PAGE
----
Studies of mudrocks obtained in DSDP Sites 583 (Lundberg and Karig, 1986), ODP Site 808 (Maltman et al., 1993), and IODP Site C0008 (Milliken and Reed, 2010), offer an alternative explanation for the AMS fabric that is widespread in weakly deformed rocks. Milliken and Reed (2010) studied a number of samples of semi-consolidated mud from Nankai (IODP Expedition 316) to determine preferred alignment of platy particles. Using field-emission SEM imaging they observed a number of planar deformation bands, having parallel alignment of both silt and clay-size particles, and the loss of intergranular porosity. Most deformation bands intersect at a high angle to bedding and have a thickness of few to about 200 microns. Such deformation bands do not necessarily involve grain comminution, but they certainly impart a significant small-scale anisotropy that is widespread in the mudrocks.

The AMS properties widely observed in mudrocks from the Nankai accretionary prism are certainly compatible with deformation bands. It is very likely that such planar deformation structures play a crucial role in determining the AMS in weakly consolidated mud, an aspect that needs to be further explored.

We propose four possible deformation mechanisms that individually or in combination can explain AMS patterns observed in mudrocks from many different tectonic settings (Figure 9). The study of weakly deformed mudrocks using both magnetic and imaging techniques can provide critical validation of these models and advance our understanding of the rock fabric development.

FIGURE 9
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Figure 9. Summary of possible deformation mechanisms that can produce tectonic magnetic fabrics in mudrocks.

Final Remarks

Over the past 60 years, AMS data have been shown to be a very sensitive petrofabric tool in mudrocks, with the possibility of becoming a standard method for the quantification of mudrocks fabrics. The main achievements can be summarized as follows:

(1) AMS senses the ductile component of deformation in mudrocks.

(2) Because AMS sense preferred grain orientation (mostly from phyllosilicate grains), grain slippage and rotation must have occurred to develop such tectonic fabric. Both mechanisms sliding and rotation require a reduction in shear strength in order to facilitate the grains to slide past each other. It is thus very likely that sediments were overpressured by an increased fluid pressure. In this regard, because sediments in accretionary prims approach a visco-elastic body, the duration of the applied force (strain rate) has a profound effect on the deformation.

(3) AMS tectonic fabric development predates incipient (“embryonic”) cleavage formation, so thus far is possibly the most sensitive proxy for elucidating extremely weak deformation.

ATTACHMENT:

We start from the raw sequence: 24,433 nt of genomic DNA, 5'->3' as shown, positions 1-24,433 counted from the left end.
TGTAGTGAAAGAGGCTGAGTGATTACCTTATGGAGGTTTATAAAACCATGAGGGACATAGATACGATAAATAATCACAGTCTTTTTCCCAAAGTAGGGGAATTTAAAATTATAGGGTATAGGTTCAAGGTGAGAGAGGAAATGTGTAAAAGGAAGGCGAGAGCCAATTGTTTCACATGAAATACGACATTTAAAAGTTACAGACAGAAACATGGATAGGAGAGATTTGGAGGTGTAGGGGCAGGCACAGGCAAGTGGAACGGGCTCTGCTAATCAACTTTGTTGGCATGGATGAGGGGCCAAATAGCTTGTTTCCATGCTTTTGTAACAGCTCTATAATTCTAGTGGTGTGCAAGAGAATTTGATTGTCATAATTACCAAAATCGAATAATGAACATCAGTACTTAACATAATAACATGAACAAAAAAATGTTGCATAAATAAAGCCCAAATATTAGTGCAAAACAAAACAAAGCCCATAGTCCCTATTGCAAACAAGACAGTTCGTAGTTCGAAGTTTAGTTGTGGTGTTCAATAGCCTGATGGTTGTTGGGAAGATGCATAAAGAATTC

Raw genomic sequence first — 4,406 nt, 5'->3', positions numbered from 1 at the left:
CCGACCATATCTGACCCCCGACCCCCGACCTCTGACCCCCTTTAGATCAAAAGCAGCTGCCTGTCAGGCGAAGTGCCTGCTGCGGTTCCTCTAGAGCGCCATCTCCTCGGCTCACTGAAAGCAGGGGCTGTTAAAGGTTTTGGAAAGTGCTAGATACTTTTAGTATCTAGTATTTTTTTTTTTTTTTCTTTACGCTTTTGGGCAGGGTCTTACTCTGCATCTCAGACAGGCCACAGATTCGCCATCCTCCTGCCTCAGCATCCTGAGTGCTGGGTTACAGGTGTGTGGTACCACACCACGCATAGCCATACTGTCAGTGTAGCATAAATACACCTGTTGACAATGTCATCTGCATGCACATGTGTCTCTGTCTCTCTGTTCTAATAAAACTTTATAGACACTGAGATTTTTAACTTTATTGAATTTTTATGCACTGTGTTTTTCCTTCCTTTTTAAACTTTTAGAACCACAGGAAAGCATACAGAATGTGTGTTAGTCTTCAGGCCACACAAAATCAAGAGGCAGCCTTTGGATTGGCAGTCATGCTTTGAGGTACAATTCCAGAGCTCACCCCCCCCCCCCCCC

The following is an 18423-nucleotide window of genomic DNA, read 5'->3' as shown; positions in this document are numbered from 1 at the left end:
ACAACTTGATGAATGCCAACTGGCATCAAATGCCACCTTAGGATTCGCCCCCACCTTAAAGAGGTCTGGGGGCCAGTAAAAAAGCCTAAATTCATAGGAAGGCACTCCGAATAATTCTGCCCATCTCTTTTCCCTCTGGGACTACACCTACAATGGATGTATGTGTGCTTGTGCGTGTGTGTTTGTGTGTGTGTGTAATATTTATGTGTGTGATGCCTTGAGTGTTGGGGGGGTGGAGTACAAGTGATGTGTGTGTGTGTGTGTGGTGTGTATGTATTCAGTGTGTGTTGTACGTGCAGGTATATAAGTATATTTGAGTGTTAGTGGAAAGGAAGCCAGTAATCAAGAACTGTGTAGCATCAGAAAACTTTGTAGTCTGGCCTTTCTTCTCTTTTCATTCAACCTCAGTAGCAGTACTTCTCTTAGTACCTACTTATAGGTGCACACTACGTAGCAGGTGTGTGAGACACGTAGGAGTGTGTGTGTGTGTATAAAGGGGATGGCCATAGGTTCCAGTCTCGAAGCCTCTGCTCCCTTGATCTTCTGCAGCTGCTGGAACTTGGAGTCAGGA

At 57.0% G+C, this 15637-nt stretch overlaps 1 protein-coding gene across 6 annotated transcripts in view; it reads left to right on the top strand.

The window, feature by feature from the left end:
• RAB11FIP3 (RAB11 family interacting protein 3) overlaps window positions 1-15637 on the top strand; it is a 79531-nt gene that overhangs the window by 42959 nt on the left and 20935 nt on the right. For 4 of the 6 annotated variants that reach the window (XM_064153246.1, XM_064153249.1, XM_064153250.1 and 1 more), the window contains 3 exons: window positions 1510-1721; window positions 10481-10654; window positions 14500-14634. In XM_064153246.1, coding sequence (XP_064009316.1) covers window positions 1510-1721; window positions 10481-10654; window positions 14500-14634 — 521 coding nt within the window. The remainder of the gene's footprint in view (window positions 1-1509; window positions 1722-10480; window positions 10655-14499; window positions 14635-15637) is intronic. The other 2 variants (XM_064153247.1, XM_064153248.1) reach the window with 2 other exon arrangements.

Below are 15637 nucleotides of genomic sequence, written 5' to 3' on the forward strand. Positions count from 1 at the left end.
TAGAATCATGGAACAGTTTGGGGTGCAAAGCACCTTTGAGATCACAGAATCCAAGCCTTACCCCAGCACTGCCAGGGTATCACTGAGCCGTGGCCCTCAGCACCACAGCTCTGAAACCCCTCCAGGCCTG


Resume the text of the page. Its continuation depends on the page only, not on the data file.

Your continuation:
(4) Whether AMS tectonic fabric is sensing pervasive deformation, localized deformation (e.g., deformation bands) or a combination of mechanisms (Figure 9) is an issue that needs to be further explored.

Overall, there is no doubt that investigations of magnetic fabrics have largely evolved in sixty years, since the seminal study by J. Graham. This review illustrates that AMS is not an “unexploited tool” anymore (Graham, 1954), but certainly an underexploited discipline that is becoming a standard method for the quantification of rock fabrics in deformed mudrocks.

Conflict of Interest Statement

The author declares that the research was conducted in the absence of any commercial or financial relationships that could be construed as a potential conflict of interest.

Acknowledgments

Most of the ideas summarized in this paper were developed during a sabbatical stay at the Lehigh University. I am very grateful to my colleagues at the Department of Earth and Environmental Sciences for making that stay possible, and for discussions and insights, in particular Dave Anastasio, Ken Kodama, and Frank Pazzaglia. My time was supported by the MECD through the “Salvador de Madariaga Program” (PRX12/00722). I also like to thank the Editor John Geissman, Eric Font, and Dario Bilardello for their comments which helped improving the manuscript.

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Keywords: magnetic anisotropy, rockfabrics, mudrocks, deformation, preferred grain orientation, accretionary prism, foreland basin

Citation: Parés JM (2015) Sixty years of anisotropy of magnetic susceptibility in deformed sedimentary rocks. Front. Earth Sci. 3:4. doi: 10.3389/feart.2015.00004

Received: 30 October 2014; Accepted: 28 January 2015;
Published online: 17 February 2015.

Edited by:

John William Geissman, University of Texas at Dallas, USA

Reviewed by:

Eric Font, University of Lisbon, Portugal
Dario Bilardello, University of Minnesota, USA

Copyright © 2015 Parés. This is an open-access article distributed under the terms of the Creative Commons Attribution License (CC BY). The use, distribution or reproduction in other forums is permitted, provided the original author(s) or licensor are credited and that the original publication in this journal is cited, in accordance with accepted academic practice. No use, distribution or reproduction is permitted which does not comply with these terms.

*Correspondence: Josep M. Parés, Geochronology, Research Center for Human Evolution (CENIEH), Paseo Sierra de Atapuerca 3, Burgos 09006, Spain e-mail: josep.pares@cenieh.es